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RE: Being A Good Neighbor

I'm not sure what to think about this situation. On the one hand, you are asking for something they have no obligation or legal right (AFAIK) to provide, and getting indignant when they won't. You did these neighborly things because "its the right thing to do" but all along, you've been thinking you have been building longstanding credit with them that entitles you to reciprocation?. You can't assume that they even think that at all.

On the other hand, it sounds like they truly do not understand or even know that you're upset about it. To me, it seems like communication is not flowing! Maybe a third party mediator would be helpful. But again, you're asking for a favor from them which they are under no obligation at all to provide. Technically, you have been trespassing on their land, right?

I would definitely suggest consulting an attorney if you can, because there may be some legal ramifications with the easements, trespass, and water rights.

just being a bit of a devil's advocate here. I mean, people are awful -- don't you know? And unfortunately, real karma takes lifetimes.

This post was edited by Violet.West on Thu, Jun 19, 14 at 12:30


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RE: Being A Good Neighbor

Oh, they understand I'm upset. In fact they came over to apologize the other day, but still refuse to allow the line to be repaired. No reason given, but you are correct, they have no legal obligation. The water line was allowed by verbal agreement with the previous owner, and it hadn't been an issue for the 3 years with the new people until now. And you are correct, I thought I was building up goodwill with them. They totally blindsided me with only a couple of days notice about the water cut off.

It's still puzzling to me that they would in effect sever a relationship that's beneficial to their interests. Who knows? Maybe they have something they're going to cover up over there that they don't want me to see.

I've had to do some real scrambling this past week in the heat to keep our fruit trees, vines, lawn and several gardens from going south, and I'm not going to forget soon who caused my problems.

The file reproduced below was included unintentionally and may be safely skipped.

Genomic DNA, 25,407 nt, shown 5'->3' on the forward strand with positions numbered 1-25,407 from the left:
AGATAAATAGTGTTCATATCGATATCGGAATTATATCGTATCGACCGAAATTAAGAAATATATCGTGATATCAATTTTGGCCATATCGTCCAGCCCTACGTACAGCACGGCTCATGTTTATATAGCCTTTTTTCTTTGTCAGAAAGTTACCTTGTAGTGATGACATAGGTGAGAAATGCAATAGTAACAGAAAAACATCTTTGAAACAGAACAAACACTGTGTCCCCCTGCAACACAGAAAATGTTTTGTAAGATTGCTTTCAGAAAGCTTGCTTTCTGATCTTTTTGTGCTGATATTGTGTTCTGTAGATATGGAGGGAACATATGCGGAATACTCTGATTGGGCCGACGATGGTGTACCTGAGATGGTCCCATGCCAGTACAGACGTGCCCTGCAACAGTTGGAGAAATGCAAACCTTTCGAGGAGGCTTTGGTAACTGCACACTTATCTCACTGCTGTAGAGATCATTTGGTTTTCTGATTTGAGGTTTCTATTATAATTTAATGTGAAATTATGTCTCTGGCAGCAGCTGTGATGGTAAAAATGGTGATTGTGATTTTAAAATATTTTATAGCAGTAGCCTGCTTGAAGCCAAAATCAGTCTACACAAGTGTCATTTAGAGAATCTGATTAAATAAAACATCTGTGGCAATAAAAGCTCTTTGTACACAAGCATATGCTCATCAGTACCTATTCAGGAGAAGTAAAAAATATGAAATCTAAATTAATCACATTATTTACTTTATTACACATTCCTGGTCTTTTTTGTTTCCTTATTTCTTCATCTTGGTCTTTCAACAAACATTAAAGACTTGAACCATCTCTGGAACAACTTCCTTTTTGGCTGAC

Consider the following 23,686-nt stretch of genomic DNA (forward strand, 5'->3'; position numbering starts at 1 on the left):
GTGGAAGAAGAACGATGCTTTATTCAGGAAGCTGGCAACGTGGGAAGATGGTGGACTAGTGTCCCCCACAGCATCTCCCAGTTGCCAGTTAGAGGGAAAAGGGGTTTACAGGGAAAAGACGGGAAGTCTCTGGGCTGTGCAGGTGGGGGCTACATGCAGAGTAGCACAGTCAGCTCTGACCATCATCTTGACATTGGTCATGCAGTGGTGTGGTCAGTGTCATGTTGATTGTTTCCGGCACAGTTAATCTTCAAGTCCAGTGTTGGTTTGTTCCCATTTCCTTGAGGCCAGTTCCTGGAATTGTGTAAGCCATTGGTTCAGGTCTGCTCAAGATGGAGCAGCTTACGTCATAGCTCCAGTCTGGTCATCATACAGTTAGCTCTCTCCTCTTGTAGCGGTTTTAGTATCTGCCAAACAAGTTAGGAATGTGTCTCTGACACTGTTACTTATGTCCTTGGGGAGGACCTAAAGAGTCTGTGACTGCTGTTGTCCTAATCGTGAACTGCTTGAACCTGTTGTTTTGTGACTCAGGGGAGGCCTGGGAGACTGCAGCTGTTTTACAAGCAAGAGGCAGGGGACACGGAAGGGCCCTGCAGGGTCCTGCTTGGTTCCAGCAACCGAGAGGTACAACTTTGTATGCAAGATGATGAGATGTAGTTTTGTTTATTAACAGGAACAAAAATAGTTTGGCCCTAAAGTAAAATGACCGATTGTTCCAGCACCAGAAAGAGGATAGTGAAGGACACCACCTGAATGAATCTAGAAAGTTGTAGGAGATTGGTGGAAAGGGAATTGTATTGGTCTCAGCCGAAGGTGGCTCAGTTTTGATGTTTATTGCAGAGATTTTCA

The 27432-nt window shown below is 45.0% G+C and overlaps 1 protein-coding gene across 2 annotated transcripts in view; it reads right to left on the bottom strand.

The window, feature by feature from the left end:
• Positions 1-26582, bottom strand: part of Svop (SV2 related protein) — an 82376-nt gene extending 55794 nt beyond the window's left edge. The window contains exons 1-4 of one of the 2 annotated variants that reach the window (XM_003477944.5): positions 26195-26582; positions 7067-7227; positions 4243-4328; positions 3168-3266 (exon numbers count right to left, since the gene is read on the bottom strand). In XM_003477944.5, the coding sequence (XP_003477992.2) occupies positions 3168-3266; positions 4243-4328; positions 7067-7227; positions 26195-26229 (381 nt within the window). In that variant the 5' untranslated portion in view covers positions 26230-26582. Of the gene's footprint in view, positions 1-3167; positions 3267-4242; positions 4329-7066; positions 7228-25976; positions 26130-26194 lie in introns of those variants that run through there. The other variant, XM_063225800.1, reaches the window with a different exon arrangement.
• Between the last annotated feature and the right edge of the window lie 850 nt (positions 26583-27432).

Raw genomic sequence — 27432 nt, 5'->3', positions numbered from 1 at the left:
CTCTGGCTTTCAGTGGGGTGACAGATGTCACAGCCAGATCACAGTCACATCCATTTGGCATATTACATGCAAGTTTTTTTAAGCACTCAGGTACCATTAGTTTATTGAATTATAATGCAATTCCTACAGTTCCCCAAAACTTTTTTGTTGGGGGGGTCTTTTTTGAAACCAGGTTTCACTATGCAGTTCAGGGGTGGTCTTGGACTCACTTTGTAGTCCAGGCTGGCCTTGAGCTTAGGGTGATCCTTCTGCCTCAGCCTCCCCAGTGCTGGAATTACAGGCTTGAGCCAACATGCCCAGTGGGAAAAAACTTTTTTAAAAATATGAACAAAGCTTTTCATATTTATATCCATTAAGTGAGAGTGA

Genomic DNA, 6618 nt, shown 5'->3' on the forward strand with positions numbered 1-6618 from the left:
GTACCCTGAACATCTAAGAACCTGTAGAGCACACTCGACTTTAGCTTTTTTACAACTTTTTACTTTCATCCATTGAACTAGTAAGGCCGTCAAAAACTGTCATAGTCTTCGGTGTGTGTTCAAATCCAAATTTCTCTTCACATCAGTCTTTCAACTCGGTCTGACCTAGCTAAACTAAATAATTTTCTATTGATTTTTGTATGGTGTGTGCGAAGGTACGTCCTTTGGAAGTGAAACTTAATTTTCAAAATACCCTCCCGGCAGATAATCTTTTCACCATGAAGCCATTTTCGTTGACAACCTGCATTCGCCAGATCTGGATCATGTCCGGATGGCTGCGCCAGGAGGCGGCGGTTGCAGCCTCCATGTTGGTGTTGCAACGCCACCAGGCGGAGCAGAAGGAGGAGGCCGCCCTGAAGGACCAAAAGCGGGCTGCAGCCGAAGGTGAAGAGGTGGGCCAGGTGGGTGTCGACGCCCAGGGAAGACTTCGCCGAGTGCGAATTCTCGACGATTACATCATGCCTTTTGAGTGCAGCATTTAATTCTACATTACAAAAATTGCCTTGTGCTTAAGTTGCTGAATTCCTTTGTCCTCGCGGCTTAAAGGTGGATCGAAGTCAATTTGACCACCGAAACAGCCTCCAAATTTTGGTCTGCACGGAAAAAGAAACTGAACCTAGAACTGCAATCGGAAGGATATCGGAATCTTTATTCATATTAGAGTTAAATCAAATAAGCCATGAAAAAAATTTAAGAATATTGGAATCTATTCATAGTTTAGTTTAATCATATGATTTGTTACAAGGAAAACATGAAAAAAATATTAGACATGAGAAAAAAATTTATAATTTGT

All I can say is, tread carefully when you screw with someone's water supply during a drought, and in the summer to boot. Karma may come sooner than you think.

The driveway road easement is in the deed, and it's been in existence for over a hundred years, no problem there. I'm going to investigate whether or not they have a powerline easement across my property for their power drop line. It runs right through the middle of my property, and they are the last house on the line. The transformer is right in the middle of my yard. If there's no easement, I may gain some bargaining power for the water line issue.


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RE: Being A Good Neighbor

If there is no easement, demand it removed. I can't imagine that a power line was put in with no easement, though.

I also can't imagine that you don't have some type of legal easement, or the right to demand one, after having a water line going thought that property for a long time. You should check with a lawyer and see what you can do about them damaging your rights to water. A lot of this is going to vary according to the laws that apply.


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RE: Being A Good Neighbor

honestly, I'd be upset too. I was just turning this situation around in my head trying to understand it.

it's too bad you couldn't have formalized this agreement when it was in place.

water rights are tricky and as, you said, very critical in a drought. Have you done any research into the relevant laws in your location? (Do you really live in Barbados? If so, most of us will have no clue at all about how easements, etc., work there.)

Please don't stop being a good person just because of rotten apples in the barrel!

This post was edited by Violet.West on Fri, Jun 20, 14 at 18:14


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RE: Being A Good Neighbor

Unfortunately, Barbados is just a fantasy. I live in CA, and water issues out here can be complicated ('expensive to litigate' might be a better description).

In the little research I've done on the internet (I know, I know, the worst possible place to do research) it seems that the power co's always do easements for the mainlines, but it's possible they may not bother with one on a service drop. When I built my house, I had a new service drop extended out about 80 feet to a pole which connected the service to the house, and Edison (power co. out here) did not file or request an easement to my knowledge.

I suspect the same is true for the neighbor's service drop, which was done sometime in the 1990's. Have to find out if there's a county ordinance that gives them the easement automatically, or not. If they can claim a prescriptive easement for a service drop, I should be able to claim the same for my water line, I would think.


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RE: Being A Good Neighbor